When should a trustee be called in?

Foreigners and cross-border commuters

A foreigner or cross-border commuter may open a company (SA or Sàrl) in Switzerland, provided he appoints a member of the Board of Directors domiciled in Switzerland, with individual signature.

Management assistance

Swiss residents wishing to set up their own business can also call on the services of a fiduciary administrator. The trustee will be able to help you manage your finances, taxes and business in general in the best possible way.

Advantages of hiring a trustee

The benefits of using a trustee include professional and compliant management in terms of accounting, taxation and corporate administration, legal representation, strategic advice on corporate governance, and assistance with the preparation and management of legal documents. This enables companies to concentrate on their core activities while ensuring that their legal and financial obligations are met.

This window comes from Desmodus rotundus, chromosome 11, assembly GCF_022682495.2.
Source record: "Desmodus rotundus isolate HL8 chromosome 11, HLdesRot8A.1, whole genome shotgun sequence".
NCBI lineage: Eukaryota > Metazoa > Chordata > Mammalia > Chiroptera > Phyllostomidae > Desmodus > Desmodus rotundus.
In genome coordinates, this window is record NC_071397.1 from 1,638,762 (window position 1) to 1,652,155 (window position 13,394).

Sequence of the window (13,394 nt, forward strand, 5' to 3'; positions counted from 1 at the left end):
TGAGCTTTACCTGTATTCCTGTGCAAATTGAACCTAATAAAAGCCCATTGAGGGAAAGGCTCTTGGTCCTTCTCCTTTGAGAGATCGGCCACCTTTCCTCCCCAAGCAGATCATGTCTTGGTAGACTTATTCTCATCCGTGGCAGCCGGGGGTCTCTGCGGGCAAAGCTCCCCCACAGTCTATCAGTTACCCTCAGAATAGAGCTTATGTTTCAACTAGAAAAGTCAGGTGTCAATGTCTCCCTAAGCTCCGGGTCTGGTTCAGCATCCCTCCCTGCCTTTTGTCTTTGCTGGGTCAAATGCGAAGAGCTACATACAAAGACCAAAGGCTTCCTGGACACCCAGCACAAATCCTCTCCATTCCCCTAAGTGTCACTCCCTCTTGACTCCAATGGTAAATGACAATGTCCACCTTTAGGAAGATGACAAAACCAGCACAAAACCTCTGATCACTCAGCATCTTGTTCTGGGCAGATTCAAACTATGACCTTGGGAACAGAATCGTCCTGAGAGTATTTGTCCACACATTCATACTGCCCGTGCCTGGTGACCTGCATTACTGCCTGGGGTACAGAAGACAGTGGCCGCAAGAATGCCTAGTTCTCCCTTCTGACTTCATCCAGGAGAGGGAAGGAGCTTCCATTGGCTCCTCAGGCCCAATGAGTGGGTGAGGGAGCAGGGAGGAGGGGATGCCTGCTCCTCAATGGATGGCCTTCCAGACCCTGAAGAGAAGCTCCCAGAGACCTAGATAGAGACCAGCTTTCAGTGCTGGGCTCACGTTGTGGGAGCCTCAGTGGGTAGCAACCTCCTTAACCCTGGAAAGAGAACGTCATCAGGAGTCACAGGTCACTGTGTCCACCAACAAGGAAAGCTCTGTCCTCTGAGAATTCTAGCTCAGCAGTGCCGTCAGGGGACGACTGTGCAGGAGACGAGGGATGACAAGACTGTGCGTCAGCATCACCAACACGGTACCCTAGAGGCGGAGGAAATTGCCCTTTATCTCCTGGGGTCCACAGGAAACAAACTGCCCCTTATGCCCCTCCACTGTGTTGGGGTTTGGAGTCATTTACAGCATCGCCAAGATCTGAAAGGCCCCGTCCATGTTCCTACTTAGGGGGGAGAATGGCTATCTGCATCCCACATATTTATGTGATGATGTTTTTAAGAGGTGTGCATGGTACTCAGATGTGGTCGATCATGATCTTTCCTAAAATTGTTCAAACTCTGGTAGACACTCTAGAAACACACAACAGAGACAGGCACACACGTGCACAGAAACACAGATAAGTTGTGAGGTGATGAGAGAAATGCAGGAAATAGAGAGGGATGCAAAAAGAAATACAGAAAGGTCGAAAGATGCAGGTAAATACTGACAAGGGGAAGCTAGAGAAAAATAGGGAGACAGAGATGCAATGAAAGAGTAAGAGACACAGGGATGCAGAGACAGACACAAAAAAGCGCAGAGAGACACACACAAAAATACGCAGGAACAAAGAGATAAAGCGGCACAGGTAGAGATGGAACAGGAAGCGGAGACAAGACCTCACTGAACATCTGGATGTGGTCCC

Fidulex's directorship

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Frequently Asked Questions

The director of an AG or GmbH may be a legal entity or an individual. In general, the administrator is a fiduciary company or a person in the fiduciary fieldsuch as a chartered accountant, trustee, tax advisor or finance and accounting specialist.

Choosing the right fiduciary involves thorough research. Fidulex recommends choosing a fiduciary that includes experts and specialists in business management, recognized in Switzerland. It's also a good idea to talk to your friends and family, and to check the reviews of trustees on the Internet.

He acts as an agent for the principal and is often a member of the board of directors, to ensure transparency and balance in the management of the company.

When a director fails to meet his or her obligations, causing a damage related to this fault through negligence or intent.

For foreigners or cross-border commuters wishing to open a business in Switzerland, but also for people who want to benefit from professional management and strategic business advice.